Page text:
Good cops defuse violent situations instead of escalating them. They act in the interest of keeping everyone safe, including crime suspects or belligerent people who don’t seem to grasp that police have the authority to use deadly force if necessary.
I’ve seen good cops in Sacramento who have done their jobs without having to use the force at their disposal. In the wake of Ferguson, where a Missouri cop shot an African American suspect to death and triggered months of racial unrest, it’s important to remember that not all cops handle their grave responsibilities equally well.
A few years ago I rode along with Sacramento police on a routine afternoon of service calls and warrant checks in a Del Paso Heights neighborhood known for its high incidence of crime. Much of what we saw was terribly sad.
We responded to complaint calls of vile smells and found elderly people living in deplorable conditions. There’s nothing quite like the smell of the home of a senior citizen who hasn’t cracked a window in a long time.
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Then we got the call. A young guy had to be taken in for outstanding warrants. When we arrived, he was sitting forlornly on his stoop with his preteen daughter, a woman and a handful of others.
The daughter was crying. The young guy, maybe 35, was lamenting how he had no job and how he was going to jail in front of his daughter. I tensed up when some people on the street drew closer to watch. Then the woman said, “Why do you have to take him in?” The young man grew increasingly agitated. It looked like the situation could spin out of control.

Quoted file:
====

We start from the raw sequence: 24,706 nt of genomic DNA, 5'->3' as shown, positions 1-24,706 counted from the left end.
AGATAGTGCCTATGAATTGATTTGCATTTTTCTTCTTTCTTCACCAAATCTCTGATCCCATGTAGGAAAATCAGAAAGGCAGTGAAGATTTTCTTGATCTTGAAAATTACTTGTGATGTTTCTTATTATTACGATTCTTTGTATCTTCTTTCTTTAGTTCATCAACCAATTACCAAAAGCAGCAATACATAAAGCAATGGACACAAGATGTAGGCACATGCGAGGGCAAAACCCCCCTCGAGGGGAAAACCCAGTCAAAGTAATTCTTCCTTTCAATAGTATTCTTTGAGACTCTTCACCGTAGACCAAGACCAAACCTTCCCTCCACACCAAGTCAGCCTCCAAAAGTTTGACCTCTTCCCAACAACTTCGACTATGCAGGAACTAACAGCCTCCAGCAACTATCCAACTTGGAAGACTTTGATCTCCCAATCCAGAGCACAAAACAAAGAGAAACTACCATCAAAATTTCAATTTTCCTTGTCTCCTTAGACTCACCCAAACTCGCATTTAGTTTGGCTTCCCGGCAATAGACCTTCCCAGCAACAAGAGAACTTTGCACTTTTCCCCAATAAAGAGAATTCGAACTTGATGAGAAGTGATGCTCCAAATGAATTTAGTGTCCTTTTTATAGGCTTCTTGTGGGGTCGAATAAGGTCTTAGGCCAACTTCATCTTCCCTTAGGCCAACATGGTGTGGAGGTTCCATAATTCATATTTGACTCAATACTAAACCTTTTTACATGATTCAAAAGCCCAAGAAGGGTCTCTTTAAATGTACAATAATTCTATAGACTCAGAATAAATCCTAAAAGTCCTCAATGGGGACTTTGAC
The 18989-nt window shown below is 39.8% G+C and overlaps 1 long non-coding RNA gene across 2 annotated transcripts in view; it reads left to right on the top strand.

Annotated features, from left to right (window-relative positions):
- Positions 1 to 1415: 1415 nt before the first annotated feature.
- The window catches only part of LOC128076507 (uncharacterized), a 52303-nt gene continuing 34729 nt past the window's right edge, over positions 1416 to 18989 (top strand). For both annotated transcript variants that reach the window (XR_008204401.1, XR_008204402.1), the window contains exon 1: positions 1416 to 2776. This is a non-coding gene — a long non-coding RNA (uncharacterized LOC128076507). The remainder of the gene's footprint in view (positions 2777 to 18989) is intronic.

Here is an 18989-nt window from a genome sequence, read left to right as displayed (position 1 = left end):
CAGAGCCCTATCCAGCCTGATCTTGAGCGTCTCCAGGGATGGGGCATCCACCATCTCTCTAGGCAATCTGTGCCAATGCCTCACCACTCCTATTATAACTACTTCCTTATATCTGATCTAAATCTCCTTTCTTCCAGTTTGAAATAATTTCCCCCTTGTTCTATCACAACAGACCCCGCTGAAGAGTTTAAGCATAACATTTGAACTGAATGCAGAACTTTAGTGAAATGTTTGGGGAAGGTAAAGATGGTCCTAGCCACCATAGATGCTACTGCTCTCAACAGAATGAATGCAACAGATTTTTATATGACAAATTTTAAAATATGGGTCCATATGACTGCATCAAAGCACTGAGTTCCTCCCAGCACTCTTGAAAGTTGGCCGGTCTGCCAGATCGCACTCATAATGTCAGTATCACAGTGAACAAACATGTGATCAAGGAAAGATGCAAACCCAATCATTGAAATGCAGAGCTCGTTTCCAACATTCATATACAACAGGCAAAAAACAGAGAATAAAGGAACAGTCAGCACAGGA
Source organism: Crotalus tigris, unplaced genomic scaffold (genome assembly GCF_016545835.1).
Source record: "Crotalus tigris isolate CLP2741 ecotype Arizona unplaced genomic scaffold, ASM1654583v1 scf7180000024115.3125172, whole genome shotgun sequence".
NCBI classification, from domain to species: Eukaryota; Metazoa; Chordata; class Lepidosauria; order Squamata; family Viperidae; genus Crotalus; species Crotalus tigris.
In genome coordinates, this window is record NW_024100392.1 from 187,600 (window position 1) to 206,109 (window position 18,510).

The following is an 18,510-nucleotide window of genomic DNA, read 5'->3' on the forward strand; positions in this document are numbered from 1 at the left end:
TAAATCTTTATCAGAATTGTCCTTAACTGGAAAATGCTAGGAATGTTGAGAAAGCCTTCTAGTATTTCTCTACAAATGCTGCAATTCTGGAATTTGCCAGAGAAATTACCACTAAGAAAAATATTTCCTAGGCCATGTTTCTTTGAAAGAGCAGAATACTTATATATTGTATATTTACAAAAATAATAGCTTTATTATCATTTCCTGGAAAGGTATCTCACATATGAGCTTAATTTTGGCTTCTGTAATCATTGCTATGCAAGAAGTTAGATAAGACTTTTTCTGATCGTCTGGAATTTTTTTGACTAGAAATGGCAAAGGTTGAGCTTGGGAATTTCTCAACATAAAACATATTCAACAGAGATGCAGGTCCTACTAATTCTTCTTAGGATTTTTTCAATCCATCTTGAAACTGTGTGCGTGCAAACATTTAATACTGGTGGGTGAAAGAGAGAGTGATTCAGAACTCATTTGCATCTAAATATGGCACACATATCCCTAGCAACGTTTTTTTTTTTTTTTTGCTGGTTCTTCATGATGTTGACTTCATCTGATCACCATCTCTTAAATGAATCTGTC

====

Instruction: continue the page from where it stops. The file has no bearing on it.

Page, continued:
But the cops split up. One talked to the woman and promised her that the young guy would be OK. Another talked to the young man himself and told him two things: He didn’t want to make things worse in front of his daughter. And if he cooperated, they would walk him to the end of the street and place him in handcuffs out of sight of his family.
Sacramento police officers had the authority to cuff the suspect on the spot and move disrespectful neighbors back and use force if things went haywire. But they read the situation and defused it. In this case, the suspect and all the people around him were white. Leading the officers that day was Daniel Hahn, who went on to become the first African American police chief of Roseville.
Since then, I’ve witnessed the trust that Sac PD has inspired among African American clergy and have seen that relationship prevent violence.
Clearly, there are times when a police officer has no choice but to use force. But when officers place public safety over everything else – when they have stronger ties to the community – force can be avoided along with polarizing questions of racial injustice and police brutality.
Call The Bee’s Marcos Breton, (916) 321-1096.